Welcome to My Blog!

Welcome to my blog!This is my blog about my science fair project, Pointe Shoe Physics. I am testing the amount of force per square centimeter on a ballet dancer's feet while dancing in pointe shoes. I am also studying how this changes in three different positions. Be sure to check out my report, background information, videos and other cool stuff! My final report and other files can be accessed through the "Documents" link on the right. Enjoy!

Sunday, January 23, 2011


      Dancers are known to "dance through their pain". Because of this, many minor injuries quickly become worse. This information could be used by orthopedic specialists when treating ballet dancers in order to know how much force was repeatedly put on a certain area of the foot.
      Another possible application of this study could be to companies who currently make pointe shoes. Traditional pointe shoes have shanks (pieces of hard material that support the arch) made of materials such as leather, cardboard, and burlap. As the shoes are worn, they become softer. When they become too soft, the shoes do not properly support the dancer and may cause injuries. This can take anywhere from six months to one performance, depending on the material of the shoe and frequency of use.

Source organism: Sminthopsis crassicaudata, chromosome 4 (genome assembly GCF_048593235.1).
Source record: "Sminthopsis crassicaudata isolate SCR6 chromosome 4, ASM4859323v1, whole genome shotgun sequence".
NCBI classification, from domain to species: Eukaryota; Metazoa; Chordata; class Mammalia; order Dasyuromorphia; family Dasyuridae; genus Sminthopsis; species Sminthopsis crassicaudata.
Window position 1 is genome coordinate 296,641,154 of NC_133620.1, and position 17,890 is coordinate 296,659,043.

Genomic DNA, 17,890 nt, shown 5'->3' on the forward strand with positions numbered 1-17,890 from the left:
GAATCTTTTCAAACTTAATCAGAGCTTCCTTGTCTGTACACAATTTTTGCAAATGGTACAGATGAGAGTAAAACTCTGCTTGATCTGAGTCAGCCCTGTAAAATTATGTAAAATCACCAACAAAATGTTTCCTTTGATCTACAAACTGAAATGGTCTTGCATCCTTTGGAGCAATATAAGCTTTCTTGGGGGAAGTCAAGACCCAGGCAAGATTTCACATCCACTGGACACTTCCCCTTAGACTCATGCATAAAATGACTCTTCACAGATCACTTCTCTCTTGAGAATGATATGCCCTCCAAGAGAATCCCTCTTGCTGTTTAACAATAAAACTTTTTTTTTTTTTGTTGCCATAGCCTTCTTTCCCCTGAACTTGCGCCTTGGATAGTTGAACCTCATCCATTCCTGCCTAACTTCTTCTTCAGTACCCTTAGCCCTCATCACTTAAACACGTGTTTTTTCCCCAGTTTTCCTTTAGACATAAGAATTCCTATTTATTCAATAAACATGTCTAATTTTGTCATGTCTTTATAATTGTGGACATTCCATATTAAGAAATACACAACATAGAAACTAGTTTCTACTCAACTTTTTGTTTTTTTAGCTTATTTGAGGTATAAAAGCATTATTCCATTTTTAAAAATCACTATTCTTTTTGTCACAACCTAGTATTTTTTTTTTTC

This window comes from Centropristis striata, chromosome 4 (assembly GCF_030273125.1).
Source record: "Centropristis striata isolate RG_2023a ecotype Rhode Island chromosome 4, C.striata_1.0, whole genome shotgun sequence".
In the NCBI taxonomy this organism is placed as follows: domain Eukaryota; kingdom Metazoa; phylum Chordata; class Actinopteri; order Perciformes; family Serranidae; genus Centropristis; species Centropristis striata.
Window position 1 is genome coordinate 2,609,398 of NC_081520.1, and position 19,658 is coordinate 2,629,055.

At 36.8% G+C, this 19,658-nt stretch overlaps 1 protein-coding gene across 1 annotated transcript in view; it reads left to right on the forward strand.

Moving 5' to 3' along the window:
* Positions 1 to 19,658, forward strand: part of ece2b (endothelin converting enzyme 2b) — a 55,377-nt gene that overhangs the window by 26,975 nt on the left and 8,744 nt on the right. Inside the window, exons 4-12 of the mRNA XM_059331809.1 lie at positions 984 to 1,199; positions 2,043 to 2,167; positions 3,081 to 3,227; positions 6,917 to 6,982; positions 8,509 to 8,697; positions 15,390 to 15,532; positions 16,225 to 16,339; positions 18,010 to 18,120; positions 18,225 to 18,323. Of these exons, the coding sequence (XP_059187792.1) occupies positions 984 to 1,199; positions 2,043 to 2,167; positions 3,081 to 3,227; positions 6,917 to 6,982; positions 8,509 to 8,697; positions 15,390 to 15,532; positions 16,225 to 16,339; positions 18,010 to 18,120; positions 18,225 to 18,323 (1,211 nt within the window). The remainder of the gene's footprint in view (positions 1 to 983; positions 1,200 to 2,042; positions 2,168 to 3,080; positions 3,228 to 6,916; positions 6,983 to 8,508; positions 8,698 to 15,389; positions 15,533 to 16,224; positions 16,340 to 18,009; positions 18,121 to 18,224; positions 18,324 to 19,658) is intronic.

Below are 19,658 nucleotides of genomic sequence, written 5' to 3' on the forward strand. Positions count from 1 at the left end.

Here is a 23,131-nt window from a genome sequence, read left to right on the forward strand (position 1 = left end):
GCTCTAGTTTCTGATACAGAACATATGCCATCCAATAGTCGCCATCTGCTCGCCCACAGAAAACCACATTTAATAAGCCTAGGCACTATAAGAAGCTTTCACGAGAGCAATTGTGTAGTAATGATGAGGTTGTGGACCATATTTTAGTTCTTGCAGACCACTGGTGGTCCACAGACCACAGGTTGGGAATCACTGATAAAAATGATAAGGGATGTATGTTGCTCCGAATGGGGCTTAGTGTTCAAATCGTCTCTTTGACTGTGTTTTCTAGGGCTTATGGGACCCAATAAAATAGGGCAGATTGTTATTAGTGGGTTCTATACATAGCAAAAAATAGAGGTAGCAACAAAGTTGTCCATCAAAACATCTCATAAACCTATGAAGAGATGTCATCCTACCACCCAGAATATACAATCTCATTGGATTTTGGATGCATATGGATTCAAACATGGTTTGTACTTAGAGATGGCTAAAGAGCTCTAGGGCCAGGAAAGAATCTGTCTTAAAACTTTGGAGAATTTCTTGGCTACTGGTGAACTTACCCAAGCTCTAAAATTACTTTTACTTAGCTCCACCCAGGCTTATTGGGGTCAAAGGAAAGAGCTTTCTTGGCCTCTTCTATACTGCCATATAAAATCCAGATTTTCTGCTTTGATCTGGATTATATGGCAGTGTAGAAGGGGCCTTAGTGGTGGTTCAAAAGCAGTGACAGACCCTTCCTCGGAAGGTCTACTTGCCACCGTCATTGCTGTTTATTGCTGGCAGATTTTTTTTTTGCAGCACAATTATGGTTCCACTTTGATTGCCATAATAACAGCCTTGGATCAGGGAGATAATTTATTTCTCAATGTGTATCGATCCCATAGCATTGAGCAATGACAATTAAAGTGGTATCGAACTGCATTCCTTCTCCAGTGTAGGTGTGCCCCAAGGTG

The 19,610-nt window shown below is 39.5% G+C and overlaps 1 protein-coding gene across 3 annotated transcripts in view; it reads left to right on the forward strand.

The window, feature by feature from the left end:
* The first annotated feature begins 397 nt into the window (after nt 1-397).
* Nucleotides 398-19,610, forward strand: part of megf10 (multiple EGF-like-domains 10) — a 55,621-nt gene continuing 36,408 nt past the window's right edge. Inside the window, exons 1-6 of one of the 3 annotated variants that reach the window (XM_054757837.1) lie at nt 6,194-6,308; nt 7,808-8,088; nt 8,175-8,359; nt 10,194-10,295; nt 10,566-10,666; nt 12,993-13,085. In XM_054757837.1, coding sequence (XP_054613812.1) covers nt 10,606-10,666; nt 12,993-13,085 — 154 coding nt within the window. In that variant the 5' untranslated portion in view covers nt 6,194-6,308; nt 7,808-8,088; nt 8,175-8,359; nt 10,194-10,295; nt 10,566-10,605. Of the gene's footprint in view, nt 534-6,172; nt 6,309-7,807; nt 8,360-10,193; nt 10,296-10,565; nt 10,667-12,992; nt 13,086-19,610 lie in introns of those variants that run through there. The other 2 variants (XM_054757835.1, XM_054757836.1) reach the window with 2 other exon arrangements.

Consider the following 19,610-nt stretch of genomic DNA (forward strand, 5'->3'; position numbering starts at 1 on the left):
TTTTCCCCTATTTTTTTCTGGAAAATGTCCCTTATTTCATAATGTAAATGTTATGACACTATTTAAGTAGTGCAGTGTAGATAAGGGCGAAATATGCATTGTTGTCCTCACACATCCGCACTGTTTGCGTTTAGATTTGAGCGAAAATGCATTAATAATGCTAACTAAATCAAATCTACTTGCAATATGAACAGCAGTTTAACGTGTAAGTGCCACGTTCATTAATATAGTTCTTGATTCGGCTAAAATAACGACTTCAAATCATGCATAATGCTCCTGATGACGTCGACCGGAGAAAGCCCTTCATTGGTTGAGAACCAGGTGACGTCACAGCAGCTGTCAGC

Pointe shoes, which are each handmade, range in price from fifty to one hundred dollars a pair. If the shank were made with a more durable material, they would last longer. Materials scientists could use the information found in this study to find or create a material that would be durable enough to last yet pliable and flexible enough for pointe work.

1 comment:

  1. Some pointe shoes are made w/ more durable materials, such as Gaynor Mindens. They do last longer, but it affects a dancer's ability to go on demi-pointe and the arches never change, which is a downside.